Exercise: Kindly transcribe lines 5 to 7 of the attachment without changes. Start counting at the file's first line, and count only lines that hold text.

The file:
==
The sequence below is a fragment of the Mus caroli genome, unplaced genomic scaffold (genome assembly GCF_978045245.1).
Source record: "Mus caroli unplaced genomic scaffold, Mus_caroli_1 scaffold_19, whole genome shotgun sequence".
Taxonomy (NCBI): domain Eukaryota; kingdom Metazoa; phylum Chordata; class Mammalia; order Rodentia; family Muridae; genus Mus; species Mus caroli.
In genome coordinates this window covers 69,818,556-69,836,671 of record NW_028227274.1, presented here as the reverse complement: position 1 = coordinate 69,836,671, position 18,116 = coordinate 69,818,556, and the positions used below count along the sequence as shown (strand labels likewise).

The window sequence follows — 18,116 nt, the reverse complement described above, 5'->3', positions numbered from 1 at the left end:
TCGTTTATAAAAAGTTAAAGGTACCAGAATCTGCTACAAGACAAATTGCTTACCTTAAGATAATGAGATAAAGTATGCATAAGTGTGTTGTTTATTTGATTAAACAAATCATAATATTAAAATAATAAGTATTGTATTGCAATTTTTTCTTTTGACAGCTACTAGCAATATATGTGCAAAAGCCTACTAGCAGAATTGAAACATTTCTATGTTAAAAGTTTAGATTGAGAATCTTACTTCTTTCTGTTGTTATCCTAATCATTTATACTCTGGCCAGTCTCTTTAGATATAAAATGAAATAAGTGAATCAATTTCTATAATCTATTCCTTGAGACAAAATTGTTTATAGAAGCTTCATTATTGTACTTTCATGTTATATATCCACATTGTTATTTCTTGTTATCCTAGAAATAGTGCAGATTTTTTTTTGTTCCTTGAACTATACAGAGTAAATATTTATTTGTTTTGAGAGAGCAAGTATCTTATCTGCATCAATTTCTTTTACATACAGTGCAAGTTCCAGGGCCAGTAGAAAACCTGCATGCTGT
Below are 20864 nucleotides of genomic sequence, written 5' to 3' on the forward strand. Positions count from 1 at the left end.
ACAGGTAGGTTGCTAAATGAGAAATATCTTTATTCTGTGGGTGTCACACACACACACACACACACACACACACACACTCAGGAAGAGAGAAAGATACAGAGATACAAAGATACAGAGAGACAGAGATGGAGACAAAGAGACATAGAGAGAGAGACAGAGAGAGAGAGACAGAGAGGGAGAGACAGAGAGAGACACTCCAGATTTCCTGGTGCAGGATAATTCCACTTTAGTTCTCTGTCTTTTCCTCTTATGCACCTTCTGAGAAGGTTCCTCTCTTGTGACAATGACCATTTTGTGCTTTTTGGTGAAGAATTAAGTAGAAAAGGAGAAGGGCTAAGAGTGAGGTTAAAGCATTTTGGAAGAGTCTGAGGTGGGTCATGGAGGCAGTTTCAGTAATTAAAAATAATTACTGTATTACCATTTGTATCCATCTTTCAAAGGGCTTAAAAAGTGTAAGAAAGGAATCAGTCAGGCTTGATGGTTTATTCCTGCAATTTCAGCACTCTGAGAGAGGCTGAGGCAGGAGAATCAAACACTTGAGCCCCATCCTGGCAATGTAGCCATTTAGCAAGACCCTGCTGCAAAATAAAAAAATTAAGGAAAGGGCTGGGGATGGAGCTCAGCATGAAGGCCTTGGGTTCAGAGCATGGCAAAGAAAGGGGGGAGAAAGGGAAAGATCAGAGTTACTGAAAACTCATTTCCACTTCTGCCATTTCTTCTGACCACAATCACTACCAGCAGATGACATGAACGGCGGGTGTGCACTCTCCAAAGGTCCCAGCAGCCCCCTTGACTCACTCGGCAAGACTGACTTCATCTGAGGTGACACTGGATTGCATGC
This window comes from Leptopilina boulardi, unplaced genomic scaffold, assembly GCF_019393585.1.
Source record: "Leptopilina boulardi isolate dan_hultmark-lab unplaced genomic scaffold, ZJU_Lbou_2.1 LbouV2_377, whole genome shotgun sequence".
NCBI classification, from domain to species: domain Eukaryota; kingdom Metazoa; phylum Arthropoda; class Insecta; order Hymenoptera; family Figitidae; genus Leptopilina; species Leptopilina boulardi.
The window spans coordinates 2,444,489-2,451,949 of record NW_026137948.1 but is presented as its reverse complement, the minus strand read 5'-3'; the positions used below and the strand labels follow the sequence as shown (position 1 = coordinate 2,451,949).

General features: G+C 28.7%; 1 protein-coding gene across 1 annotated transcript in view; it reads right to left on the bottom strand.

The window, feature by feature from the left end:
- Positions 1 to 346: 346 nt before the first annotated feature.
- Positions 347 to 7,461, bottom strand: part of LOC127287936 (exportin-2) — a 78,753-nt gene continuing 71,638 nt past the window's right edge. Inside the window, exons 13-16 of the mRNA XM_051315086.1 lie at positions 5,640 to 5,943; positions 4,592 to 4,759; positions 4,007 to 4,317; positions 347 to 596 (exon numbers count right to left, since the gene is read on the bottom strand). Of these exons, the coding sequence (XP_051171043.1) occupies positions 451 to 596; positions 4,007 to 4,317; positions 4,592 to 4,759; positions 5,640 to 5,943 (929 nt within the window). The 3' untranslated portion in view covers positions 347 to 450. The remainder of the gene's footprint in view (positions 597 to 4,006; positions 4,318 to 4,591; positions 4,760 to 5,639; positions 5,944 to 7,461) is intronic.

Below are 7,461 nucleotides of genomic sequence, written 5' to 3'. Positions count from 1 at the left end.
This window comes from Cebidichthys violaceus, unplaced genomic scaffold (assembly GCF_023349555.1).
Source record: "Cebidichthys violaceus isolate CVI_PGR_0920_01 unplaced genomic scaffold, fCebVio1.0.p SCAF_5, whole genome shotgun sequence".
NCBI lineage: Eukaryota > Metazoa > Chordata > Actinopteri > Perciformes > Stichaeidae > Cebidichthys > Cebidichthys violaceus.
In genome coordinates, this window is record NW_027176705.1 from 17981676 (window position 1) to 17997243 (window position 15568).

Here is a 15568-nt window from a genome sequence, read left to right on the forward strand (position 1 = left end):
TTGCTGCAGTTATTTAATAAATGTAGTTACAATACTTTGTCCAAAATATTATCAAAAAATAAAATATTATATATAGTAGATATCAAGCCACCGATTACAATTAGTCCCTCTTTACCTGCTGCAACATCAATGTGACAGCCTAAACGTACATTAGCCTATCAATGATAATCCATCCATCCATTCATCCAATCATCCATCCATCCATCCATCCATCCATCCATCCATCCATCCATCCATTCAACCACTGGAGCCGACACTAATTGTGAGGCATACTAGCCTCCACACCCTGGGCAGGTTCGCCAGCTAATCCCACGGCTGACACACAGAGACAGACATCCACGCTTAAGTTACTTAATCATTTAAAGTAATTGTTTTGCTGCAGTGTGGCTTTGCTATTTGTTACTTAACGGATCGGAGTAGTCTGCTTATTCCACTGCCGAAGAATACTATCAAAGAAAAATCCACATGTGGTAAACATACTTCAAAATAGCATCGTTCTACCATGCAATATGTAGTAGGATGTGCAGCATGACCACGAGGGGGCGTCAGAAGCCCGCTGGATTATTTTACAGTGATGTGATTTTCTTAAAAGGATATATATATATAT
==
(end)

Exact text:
The window sequence follows — 18,116 nt, the reverse complement described above, 5'->3', positions numbered from 1 at the left end:
TCGTTTATAAAAAGTTAAAGGTACCAGAATCTGCTACAAGACAAATTGCTTACCTTAAGATAATGAGATAAAGTATGCATAAGTGTGTTGTTTATTTGATTAAACAAATCATAATATTAAAATAATAAGTATTGTATTGCAATTTTTTCTTTTGACAGCTACTAGCAATATATGTGCAAAAGCCTACTAGCAGAATTGAAACATTTCTATGTTAAAAGTTTAGATTGAGAATCTTACTTCTTTCTGTTGTTATCCTAATCATTTATACTCTGGCCAGTCTCTTTAGATATAAAATGAAATAAGTGAATCAATTTCTATAATCTATTCCTTGAGACAAAATTGTTTATAGAAGCTTCATTATTGTACTTTCATGTTATATATCCACATTGTTATTTCTTGTTATCCTAGAAATAGTGCAGATTTTTTTTTGTTCCTTGAACTATACAGAGTAAATATTTATTTGTTTTGAGAGAGCAAGTATCTTATCTGCATCAATTTCTTTTACATACAGTGCAAGTTCCAGGGCCAGTAGAAAACCTGCATGCTGT
Below are 20864 nucleotides of genomic sequence, written 5' to 3' on the forward strand. Positions count from 1 at the left end.